It continues the quest, after A Jasmine for A Gardener (2012) to create a Guyanese Indian cinema and is still in the shadow of the overwhelming influence of Bollywood. The producers have made no pretences about this intention, even though in this latest work they made overtures towards ‘Guyanisation.’ The choreographed movement to accompany the songs was an improvement over Jasmine, but this element of the musical film remains an obvious imitation of Bollywood. The need to eventually move away from this was not lost on the director since Guyanese chutney songs were introduced. But in one or two cases the song does not fit. This is the case where ‘Guyanese Baboo’ is used in the soundtrack but with the words changed here and there to fit the context and occasion. The song itself is a misfit; it creates no illusion since it is obvious that the actor Michael Ignatius is not singing it; the change of words do not work and subtract from the film’s professionalism.
On the other hand, the excellent use of the song ‘Ow Mananger’ from an old chutney tradition suggests the way forward. Many Indian songs are taken straight from source, but the more indigenous chutney music works much better in most places where it is used. The suggestion is, for more originality in the creation of this film type, a soundtrack of chutney and traditional songs may be better employed. Otherwise write original songs for the soundtrack.
The transition from stage to camera and screen is yet incomplete here. The film, particularly in its earlier sections, is wordy. The story is told more in speech than in pictures, although the actors, many of them accustomed to the stage like Kijana Lewis, Sean Thompson, Mark Luke-Edwardes, Derek Gomes and Shameeza Husein, perform well for the camera and handle the different demands. It is the screenplay that needs to make the transition.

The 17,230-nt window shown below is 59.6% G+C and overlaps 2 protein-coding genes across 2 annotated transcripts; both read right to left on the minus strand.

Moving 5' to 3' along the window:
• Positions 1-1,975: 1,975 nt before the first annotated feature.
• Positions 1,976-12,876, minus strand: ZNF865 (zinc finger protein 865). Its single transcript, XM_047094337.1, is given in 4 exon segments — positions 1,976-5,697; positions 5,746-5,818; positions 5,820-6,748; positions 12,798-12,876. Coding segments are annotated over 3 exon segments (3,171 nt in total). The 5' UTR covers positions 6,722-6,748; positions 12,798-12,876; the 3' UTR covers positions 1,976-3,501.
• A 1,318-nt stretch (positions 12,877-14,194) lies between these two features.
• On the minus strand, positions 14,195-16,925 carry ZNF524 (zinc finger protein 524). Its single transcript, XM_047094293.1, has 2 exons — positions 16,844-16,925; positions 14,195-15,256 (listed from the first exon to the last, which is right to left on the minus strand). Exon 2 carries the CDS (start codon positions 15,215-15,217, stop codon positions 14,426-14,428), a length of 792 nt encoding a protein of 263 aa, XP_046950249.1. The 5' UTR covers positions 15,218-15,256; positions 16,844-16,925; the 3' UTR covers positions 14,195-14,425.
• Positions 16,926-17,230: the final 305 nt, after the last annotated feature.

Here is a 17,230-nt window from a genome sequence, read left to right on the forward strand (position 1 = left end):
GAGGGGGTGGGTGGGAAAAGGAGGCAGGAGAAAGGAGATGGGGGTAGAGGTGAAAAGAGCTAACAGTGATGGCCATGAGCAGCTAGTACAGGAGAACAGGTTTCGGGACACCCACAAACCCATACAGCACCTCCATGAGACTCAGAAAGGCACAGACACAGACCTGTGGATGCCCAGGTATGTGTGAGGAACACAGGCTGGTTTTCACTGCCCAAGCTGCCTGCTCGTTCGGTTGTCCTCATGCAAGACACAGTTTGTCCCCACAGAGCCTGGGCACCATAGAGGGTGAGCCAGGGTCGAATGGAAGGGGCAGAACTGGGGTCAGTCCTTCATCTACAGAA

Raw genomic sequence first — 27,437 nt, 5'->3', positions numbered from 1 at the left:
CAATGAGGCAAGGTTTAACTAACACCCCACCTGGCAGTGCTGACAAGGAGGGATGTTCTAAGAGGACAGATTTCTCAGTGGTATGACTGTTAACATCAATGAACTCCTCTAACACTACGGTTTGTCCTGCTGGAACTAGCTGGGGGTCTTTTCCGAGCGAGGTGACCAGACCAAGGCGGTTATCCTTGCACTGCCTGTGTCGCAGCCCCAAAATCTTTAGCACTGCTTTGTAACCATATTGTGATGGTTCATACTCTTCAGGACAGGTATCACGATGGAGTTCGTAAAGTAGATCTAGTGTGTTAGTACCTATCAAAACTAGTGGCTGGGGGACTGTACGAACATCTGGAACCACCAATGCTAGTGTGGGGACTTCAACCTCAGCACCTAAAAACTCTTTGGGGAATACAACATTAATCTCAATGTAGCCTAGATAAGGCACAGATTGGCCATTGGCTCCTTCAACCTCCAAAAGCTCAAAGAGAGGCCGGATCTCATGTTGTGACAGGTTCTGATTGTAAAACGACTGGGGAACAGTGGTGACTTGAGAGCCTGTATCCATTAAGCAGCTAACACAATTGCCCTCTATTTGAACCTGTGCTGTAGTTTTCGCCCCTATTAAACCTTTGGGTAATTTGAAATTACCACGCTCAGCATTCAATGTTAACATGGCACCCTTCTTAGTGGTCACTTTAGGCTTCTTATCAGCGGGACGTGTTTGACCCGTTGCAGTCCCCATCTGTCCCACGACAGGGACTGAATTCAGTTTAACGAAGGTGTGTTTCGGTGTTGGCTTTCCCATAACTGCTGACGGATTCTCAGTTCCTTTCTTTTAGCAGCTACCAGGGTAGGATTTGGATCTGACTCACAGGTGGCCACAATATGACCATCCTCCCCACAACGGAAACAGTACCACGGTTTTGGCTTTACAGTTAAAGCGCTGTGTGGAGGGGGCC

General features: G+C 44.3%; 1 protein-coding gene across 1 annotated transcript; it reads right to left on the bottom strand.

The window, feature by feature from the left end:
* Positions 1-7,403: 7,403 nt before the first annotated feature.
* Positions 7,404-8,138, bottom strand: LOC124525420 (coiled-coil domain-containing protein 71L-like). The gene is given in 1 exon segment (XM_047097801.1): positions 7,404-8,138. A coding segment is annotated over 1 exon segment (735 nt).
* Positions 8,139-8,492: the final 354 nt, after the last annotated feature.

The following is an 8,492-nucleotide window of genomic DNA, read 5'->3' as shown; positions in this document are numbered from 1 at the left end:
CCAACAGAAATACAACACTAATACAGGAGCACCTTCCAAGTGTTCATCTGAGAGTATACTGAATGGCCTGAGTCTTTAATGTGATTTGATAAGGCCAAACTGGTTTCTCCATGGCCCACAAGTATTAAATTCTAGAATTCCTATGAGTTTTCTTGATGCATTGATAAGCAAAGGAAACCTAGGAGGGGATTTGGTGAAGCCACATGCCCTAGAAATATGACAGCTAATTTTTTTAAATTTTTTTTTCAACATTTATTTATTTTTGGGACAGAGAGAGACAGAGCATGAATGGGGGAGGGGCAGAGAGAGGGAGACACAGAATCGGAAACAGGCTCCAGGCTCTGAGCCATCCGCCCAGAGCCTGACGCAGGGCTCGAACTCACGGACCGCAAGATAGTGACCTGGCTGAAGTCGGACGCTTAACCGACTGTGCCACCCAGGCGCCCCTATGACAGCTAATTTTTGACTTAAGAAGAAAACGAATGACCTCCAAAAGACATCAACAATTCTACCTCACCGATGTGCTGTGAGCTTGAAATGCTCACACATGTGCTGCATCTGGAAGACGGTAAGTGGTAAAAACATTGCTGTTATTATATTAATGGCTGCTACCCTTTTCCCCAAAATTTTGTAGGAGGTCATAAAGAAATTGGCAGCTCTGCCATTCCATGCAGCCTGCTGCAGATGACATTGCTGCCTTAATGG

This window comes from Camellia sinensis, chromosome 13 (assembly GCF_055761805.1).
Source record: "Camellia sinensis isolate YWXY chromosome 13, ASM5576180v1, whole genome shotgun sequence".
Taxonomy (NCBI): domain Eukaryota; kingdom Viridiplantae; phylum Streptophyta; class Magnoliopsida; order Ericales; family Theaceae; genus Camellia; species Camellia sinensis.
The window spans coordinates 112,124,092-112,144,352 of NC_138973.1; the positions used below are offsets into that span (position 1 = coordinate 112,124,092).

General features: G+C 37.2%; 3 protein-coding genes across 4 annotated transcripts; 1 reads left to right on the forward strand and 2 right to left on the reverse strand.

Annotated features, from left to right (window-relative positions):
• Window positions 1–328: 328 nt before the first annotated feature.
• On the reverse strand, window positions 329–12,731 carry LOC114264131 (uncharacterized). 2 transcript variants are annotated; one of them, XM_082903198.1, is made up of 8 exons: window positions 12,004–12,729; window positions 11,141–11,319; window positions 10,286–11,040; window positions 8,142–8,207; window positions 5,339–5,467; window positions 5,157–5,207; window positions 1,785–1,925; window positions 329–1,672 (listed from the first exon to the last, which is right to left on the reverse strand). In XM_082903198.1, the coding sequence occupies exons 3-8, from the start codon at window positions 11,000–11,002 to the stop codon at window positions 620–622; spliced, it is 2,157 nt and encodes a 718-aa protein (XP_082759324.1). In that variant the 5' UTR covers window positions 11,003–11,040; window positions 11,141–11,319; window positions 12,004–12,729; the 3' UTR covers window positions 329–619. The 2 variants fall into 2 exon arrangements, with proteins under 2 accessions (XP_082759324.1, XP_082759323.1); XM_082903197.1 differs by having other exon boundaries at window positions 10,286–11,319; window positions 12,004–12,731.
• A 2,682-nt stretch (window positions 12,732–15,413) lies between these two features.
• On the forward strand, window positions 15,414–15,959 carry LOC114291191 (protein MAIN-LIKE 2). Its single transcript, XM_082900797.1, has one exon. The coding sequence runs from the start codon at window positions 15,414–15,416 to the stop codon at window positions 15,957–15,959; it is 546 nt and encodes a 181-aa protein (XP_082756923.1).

Where speech is concerned, though, the language is not always convincing. Too often it is not cane-cutters’ language in terms of the choice of words and the quality of estate language. It does not jar because the physical setting, the house, the yard, the landscape look authentic. While there is an industrial dispute early in the plot, all signs of it disappear and it plays no role in the way the plot develops or in the lives of the characters. If the film wants to treat this aspect of the cane-cutter’s existence, it requires deeper inclusion.
However, the film becomes much stronger in its later moments – achieving more and more audience empathy as it progresses. Shivraj in the lead is comfortable and carries the action credibly, advancing with the film. There is sadness at the end of what is overall a success story, emphasizing that there is some worth and character in a cane-cutter (the euphemistic term these days is the more politically correct ‘cane-harvester’). But this is further deference paid to the Bollywood formula in which there is always the very sad, moving sequence. This causes the grief in this film to be a bit prolonged and overplayed.
Beyond that, Brown Sugar Too Bitter for Me does become stronger after the first one third. The characterisation hardens, stereotypes like Moneylender become more interesting characters as made by both plot and actor. Neaz Subhan creates this role with protean flexibility from humour to villain to reformed man capable of human concern and delicacy. Ignatius can develop from pretending to be a schoolboy to be credible as the successful graduate he becomes. All the actors are able to help the elevation of the film to pathos at the end.
By that time the plot is more engaging, the indigenous music works better and the camera explores to play on interesting images and symbols. This is a low budget film. The restrictions imposed by the (assumed low) budget may be seen and felt as one views the conservative range of set and screenplay. But it is not cheap; it is rather carefully handled. Shivraj has taken a further bold step in creating a Guyanese movie. The other strides along this road will mean overcoming the demands of a local market that is perhaps too small and the hurdles in the way of the development of a local film industry.